For an example of motivation in action, think about how many times a teenager has to drive to a girl's house to learn the way.

I have never understood the logic behind house numbers, and I have never wanted to learn a new address, but after giving out my address a gazillion times (experience), I have learned my address every time i have moved.

My point is that it is true, that sometimes the details and sometimes the ratios of these principles change as you change learner age groups, THE PRINCIPLES OF LEARNING DO NOT. In fact the change from one age group to the next does not represent the largest change. The largest change is from one individual to the next, and the second largest is the change from one learning item to the next.

Unfortunately the sort of educational design most of us engage in does not allow us to address motivation. If we create a well-designed, engaging project, we may make it easier for learners to practice (gain experience). We have the most influence over explanations that aid understanding.

That said, there are known learning principles. Erik and Mary Kay, in particular have have listed a number of them, and no doubt some of the resources listed do, too.

I end with two thoughts:

1.Do not confuse teaching principles with learning principles.

2. How many certification programs that we work on require not learning, but that a learner be exposed to X number of minutes, and that they must see X number of slides, and those in a prescribed order. How many of these principles do those presentations violate?

Melanie Sobie
Mary Kay Mann

Adults will commit to learning only what's important to them now, not everything you want to show them, and not what they may need to know sometime in the future.

I think this particular element of adult learning in eLearning courses becomes 1,000 percent more important. When going through the content that the SME wants included in the course you have to be "politely" unrelenting about cutting out the fluff and getting only the absolute minimum content the user needs included in the eLearning course. Everything else is an optional resource or is not included at all.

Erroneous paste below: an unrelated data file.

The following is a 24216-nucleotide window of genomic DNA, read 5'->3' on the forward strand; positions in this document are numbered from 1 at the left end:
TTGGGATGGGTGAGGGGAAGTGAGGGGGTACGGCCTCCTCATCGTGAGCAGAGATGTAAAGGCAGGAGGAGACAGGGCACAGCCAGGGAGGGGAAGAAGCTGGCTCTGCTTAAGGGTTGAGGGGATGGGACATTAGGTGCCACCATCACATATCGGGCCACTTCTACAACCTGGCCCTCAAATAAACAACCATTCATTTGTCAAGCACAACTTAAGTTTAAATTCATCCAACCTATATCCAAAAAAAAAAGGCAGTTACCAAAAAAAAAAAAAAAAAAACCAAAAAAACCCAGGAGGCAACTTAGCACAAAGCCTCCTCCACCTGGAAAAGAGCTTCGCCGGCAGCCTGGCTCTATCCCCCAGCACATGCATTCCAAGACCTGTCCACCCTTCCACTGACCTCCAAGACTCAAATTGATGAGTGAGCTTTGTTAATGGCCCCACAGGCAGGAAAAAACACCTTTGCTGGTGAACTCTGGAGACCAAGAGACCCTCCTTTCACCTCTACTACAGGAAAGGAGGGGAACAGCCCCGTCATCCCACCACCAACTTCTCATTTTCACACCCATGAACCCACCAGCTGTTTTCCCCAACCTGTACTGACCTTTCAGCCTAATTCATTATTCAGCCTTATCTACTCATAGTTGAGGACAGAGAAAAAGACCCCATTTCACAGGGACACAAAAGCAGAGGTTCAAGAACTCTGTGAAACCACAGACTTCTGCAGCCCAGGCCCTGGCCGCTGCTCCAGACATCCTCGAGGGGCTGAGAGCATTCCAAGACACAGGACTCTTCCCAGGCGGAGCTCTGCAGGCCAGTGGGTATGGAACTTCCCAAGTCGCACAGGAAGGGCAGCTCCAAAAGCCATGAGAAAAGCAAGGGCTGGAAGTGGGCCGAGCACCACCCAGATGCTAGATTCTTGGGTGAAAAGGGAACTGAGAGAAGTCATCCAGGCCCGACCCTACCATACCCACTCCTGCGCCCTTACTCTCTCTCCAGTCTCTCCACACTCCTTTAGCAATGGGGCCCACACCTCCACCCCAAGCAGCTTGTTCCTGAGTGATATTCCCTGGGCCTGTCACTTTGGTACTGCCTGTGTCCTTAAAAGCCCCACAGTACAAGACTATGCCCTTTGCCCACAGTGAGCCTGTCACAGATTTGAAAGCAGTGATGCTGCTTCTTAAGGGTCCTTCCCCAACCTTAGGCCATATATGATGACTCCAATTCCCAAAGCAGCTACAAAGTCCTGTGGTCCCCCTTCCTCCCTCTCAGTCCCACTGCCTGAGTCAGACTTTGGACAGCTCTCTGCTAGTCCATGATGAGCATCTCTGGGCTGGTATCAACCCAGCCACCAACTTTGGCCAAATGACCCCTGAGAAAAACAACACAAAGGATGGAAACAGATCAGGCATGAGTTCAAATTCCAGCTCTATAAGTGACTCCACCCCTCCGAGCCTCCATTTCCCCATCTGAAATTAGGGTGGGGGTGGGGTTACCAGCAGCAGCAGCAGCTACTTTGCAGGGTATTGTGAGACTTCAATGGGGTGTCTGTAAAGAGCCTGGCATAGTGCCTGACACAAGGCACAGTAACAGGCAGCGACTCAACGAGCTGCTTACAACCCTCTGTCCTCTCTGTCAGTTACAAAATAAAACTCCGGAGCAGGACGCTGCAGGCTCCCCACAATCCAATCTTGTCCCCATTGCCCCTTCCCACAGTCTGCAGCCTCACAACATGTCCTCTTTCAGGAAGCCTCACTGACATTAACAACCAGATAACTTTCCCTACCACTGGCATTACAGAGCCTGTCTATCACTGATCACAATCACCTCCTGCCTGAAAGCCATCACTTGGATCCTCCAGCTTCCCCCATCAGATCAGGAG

David Ward

I have never developed such a course but I did create a standardized orientation for my SMEs. The orientation was based on a set of content gathering templates. They would gather the SMEs' input in a format that best met the needs of the instructional designers. The orientation showed the SMEs how to use the templates and kept them focused on providing raw content and steered them away from concerning themselves with the instructional design. To set expectations, we would explain to them during the orientation that the content they provided would be modified by instructional designers and would not look like what it did in the templates when they would later review the designed content.

Bob S

To Walt's point above...  In actual practice, the things that create good learning are not all that different for adults vs children.  There is more variation in learning styles between individuals (eg. Visual vs Kinesthetic learners).

That being said, perhaps this a chance to once again bring up something that IS different and sometimes clouds discussions around adult vs child learners...

.... the difference between Education and Training

  • Education - I have always categorized this as learning "about" something.
  • Training - Is typically focused on how to "do" something. In other words, real-world specific applications of what's being taught.

I theorize it is this difference (not the ages of the learners) that often account for the notion that adult learners need to focus on problems and solutions.  Most busy adults in today's workforce do not want an "education" on how Excel works for example, they want simple, practical "training" on how to add forumales to a spreadsheet. However, should they truly desire an education on the topic, the same learning principles would apply to them or to a younger audience learning about the topic.